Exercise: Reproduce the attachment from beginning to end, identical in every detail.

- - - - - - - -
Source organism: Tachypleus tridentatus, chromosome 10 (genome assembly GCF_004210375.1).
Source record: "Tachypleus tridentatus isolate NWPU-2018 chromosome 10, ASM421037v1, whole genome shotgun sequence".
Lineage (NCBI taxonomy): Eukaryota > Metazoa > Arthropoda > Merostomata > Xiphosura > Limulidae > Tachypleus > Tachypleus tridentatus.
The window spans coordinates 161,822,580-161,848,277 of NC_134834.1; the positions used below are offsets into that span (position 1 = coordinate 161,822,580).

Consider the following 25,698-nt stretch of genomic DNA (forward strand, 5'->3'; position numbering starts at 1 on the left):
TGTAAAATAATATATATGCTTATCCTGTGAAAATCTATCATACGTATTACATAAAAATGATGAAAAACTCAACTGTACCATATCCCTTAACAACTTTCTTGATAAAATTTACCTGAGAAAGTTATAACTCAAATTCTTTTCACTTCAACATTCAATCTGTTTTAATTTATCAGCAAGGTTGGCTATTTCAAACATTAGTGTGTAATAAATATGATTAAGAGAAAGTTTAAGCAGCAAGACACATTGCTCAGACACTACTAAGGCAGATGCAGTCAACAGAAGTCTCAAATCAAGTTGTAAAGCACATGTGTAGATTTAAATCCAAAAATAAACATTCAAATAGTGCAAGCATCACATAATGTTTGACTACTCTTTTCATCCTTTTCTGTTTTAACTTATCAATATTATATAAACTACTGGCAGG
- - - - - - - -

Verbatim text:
Source organism: Tachypleus tridentatus, chromosome 10 (genome assembly GCF_004210375.1).
Source record: "Tachypleus tridentatus isolate NWPU-2018 chromosome 10, ASM421037v1, whole genome shotgun sequence".
Lineage (NCBI taxonomy): Eukaryota > Metazoa > Arthropoda > Merostomata > Xiphosura > Limulidae > Tachypleus > Tachypleus tridentatus.
The window spans coordinates 161,822,580-161,848,277 of NC_134834.1; the positions used below are offsets into that span (position 1 = coordinate 161,822,580).

Consider the following 25,698-nt stretch of genomic DNA (forward strand, 5'->3'; position numbering starts at 1 on the left):
TGTAAAATAATATATATGCTTATCCTGTGAAAATCTATCATACGTATTACATAAAAATGATGAAAAACTCAACTGTACCATATCCCTTAACAACTTTCTTGATAAAATTTACCTGAGAAAGTTATAACTCAAATTCTTTTCACTTCAACATTCAATCTGTTTTAATTTATCAGCAAGGTTGGCTATTTCAAACATTAGTGTGTAATAAATATGATTAAGAGAAAGTTTAAGCAGCAAGACACATTGCTCAGACACTACTAAGGCAGATGCAGTCAACAGAAGTCTCAAATCAAGTTGTAAAGCACATGTGTAGATTTAAATCCAAAAATAAACATTCAAATAGTGCAAGCATCACATAATGTTTGACTACTCTTTTCATCCTTTTCTGTTTTAACTTATCAATATTATATAAACTACTGGCAGG